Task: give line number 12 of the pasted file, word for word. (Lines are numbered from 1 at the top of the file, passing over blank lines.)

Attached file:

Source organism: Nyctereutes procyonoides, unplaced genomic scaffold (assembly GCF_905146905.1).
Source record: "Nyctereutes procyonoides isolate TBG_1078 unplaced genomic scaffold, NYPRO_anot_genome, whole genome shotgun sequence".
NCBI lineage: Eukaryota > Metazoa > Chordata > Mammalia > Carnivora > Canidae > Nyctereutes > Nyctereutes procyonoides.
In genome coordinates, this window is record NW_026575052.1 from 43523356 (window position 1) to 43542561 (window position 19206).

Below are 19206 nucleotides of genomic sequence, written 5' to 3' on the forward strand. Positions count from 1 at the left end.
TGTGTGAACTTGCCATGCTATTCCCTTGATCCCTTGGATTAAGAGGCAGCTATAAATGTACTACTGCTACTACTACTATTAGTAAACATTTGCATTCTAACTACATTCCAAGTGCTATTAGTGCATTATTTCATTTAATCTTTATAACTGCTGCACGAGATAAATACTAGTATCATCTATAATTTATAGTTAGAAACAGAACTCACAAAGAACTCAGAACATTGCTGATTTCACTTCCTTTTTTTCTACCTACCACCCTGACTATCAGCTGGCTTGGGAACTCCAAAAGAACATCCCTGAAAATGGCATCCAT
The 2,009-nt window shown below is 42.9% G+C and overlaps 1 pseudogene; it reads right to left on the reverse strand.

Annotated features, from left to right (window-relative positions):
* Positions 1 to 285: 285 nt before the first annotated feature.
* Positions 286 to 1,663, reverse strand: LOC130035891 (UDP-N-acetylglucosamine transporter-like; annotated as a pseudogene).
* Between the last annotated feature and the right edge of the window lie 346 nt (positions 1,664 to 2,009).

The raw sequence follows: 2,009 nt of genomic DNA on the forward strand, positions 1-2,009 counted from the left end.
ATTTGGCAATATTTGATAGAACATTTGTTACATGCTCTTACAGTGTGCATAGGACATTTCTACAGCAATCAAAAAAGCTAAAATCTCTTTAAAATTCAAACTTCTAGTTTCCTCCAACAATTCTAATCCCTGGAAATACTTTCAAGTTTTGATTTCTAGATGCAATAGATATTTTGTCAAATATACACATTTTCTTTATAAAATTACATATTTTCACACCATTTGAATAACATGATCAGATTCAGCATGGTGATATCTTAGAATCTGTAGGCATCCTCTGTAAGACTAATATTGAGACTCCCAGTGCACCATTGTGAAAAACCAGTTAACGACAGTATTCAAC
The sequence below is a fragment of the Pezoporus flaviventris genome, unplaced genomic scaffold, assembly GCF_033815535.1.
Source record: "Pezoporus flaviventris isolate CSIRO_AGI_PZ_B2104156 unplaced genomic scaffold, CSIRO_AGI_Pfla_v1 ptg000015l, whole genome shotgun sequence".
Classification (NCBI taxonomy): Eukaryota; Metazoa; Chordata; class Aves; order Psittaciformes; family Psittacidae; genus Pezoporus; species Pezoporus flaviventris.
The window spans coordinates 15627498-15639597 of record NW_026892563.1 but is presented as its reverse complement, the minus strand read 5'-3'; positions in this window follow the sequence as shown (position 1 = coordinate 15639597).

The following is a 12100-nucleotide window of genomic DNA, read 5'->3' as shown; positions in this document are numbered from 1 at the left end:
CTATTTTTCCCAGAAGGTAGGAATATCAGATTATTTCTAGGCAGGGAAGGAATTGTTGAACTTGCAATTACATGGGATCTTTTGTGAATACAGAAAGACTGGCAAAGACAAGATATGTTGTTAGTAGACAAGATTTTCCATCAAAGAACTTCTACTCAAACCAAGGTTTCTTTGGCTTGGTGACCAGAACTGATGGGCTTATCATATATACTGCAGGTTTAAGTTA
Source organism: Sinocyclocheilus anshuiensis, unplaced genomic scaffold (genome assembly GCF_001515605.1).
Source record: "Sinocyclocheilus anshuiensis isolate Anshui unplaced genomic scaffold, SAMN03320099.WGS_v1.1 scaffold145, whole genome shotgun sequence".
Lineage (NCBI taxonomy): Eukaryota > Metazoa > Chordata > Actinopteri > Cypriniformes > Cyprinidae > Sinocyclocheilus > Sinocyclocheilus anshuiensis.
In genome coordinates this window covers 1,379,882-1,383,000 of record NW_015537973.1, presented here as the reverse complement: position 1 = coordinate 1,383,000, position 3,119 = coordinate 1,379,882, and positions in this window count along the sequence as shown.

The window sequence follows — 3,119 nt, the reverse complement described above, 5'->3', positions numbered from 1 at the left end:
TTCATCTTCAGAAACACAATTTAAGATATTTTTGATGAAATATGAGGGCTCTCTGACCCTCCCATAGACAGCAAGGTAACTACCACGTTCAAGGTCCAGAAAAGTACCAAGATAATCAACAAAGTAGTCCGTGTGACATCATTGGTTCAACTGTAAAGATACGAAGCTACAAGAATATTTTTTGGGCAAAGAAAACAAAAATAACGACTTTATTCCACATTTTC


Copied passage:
The raw sequence follows: 2,009 nt of genomic DNA on the forward strand, positions 1-2,009 counted from the left end.